Looking Back: Fort Langley garage gutted by fire in 1969

Local history from the pages of the Langley Advance.

Eighty Years Ago

January 12, 1939

  • F.B. Dick was elected president of the Langley Board of Trade.
  • According to 1937 figures, Langley Teachers’ Association claimed, local high school teachers’ $1,266 per year salaries, and elementary teachers’ $864, compared to provincial averages of $2,028 and $1,192, respectively.

Seventy Years Ago

January 13, 1949

  • John Jeffery proposed that council build a parking lot on Douglas Crescent, alongside the Athletic Hall property, to relieve congestion on the main street.
  • Council bought a $450 radio for the police car, in lieu of hiring another officer. The three-man force was covering a population of 13,000, while current standards called for one officer per 3,000 citizens.

Sixty Years Ago

January 8, 1959

  • Load and speed limits were to be imposed as frost left Langley’s roads. Temperatures had dipped from 13ºF (-10.5ºC) on Jan. 2 to 11.5ºF (-11.4ºC) on Jan. 3, and back to 13.5ºF (-10.3ºC) on Jan. 4. Restrictions would lower speed limits to 20 miles per hour (30 km/h), ban all unnecessary hauling, and force truck operators to obtain permits for half the usual weights.

Fifty Years Ago

January 9, 1969

  1. Gasoline ignited by a cutting torch destroyed a 22-year-old business in Fort Langley. Seney Garage was gutted, but the fire was isolated from the underground storage tanks. Destruction of two cars and a graders brought the damage total to $25,000.
  2. Langley’s first baby of 1969 was Nancy Lynn Emery.
  3. Langley City aldermen raised their own pay from $700 per year to $1,200. The mayor’s $2,000 salary was raised by a similar percentage.

Forty Years Ago

January 10, 1979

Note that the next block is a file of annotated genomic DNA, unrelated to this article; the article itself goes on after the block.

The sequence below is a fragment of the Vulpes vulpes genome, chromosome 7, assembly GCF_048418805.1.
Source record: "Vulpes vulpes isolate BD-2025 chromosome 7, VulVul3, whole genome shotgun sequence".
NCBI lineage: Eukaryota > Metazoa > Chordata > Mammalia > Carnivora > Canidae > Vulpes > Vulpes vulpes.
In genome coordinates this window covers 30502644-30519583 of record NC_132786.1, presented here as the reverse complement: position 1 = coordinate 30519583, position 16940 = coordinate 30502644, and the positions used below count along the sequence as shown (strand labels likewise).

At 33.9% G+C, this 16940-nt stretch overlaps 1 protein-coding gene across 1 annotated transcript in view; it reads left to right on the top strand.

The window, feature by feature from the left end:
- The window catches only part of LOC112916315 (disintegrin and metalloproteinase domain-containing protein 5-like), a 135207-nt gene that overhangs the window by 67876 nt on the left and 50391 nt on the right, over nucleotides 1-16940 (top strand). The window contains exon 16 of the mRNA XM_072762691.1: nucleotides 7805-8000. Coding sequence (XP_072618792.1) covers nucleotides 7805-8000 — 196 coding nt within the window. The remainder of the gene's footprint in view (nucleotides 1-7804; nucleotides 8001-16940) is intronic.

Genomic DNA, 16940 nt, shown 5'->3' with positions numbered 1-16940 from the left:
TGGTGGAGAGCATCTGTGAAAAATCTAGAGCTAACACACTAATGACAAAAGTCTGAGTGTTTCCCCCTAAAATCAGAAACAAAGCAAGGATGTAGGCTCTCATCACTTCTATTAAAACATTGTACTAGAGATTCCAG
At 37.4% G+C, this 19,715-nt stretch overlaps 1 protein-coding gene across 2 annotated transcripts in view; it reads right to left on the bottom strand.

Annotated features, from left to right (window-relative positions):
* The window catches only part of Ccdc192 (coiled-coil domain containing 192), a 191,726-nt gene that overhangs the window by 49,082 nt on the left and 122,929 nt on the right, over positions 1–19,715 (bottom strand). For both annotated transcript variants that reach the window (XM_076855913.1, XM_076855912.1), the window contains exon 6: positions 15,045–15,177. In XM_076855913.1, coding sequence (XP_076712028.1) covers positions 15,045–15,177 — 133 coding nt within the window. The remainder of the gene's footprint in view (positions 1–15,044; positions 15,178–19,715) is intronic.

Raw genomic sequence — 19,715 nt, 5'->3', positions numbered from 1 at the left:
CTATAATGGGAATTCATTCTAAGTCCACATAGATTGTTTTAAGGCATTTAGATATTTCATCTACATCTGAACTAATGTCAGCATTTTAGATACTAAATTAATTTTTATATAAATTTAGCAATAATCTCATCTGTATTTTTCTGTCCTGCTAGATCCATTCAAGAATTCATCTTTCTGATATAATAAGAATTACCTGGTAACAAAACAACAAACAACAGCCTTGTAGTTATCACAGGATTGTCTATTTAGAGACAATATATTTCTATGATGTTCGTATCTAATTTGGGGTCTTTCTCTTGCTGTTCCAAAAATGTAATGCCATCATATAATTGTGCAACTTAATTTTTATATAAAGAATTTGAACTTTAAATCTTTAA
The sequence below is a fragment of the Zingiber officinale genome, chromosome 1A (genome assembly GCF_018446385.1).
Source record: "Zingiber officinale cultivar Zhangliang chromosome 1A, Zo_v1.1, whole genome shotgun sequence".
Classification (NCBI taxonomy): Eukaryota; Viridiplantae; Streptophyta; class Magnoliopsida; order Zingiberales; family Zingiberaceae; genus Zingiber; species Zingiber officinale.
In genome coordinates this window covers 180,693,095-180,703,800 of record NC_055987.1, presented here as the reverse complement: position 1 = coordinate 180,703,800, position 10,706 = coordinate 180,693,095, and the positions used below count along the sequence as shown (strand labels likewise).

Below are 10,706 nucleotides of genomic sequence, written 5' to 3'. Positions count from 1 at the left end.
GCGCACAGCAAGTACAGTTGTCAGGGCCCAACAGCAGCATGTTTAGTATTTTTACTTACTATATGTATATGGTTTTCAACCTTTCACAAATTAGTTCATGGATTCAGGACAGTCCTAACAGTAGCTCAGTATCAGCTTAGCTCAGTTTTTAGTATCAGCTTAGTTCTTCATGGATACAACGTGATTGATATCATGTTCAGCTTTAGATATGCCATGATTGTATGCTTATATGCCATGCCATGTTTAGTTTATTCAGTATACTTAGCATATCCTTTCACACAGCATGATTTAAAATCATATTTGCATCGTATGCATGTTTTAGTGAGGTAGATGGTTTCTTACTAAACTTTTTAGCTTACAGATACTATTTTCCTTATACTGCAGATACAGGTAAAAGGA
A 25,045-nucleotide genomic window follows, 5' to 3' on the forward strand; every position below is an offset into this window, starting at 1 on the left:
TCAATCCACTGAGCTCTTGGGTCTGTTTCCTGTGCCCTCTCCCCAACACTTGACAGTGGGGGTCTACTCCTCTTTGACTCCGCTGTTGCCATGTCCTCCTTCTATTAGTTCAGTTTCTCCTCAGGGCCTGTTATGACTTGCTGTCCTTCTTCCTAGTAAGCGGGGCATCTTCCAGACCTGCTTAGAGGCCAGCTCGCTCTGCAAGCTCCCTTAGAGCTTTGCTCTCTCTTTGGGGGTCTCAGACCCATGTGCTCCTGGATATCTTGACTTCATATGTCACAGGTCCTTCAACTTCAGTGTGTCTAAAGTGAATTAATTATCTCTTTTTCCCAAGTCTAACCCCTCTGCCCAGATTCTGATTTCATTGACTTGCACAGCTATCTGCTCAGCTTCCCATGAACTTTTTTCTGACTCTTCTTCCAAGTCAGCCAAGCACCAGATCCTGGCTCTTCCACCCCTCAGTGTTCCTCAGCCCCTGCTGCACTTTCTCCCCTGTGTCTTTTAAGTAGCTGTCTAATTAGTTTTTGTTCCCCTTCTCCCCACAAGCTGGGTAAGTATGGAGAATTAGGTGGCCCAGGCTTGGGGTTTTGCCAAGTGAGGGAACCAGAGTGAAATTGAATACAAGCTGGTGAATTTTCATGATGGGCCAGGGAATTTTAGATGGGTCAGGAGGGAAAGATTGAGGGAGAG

1. A 74-year-old man and a 93-year-old woman died in a fire that swept through the Langley Lodge intermediate care facility. Civic leaders praised staff and firefighters for keeping the death toll down.
  2. Delays in construction of the Langley Bypass extension from Glover Road to Fraser Highway were blamed on a broken promise by a provincial cabinet minister. City Mayor Bob Duckworth said Highways Minister Alex Fraser had promised his department would buy the last parcel needed for the project.

Thirty Years Ago

January 11, 1989

  • City administrator Dave Christensen told a standing-room-only crowd in council’s chambers that he was resigning because he could not work with the new mayor, Joe Lopushinsky. Christensen said Lopushinsky had supported a criminal investigation that had led to charges laid against him. While Christensen was later cleared of all charges of breach of trust against him, he said his reputation had been hurt, and he neither liked nor respected Lopushinsky.

Twenty Years Ago

January 12, 1999

  • After the mortgage holder foreclosed on Grant Gettling’s Northwest Langley Arena project, Ewen Stewart suggested that he could get the project – already three years behind schedule – opened by September.
  • After three years of running things, Ken Bain turned over the reins of Langley Christmas Bureau operations to Joan Chesney.
  • Langley rolled out the red carpet to welcome a delegation of business and political leaders from China.

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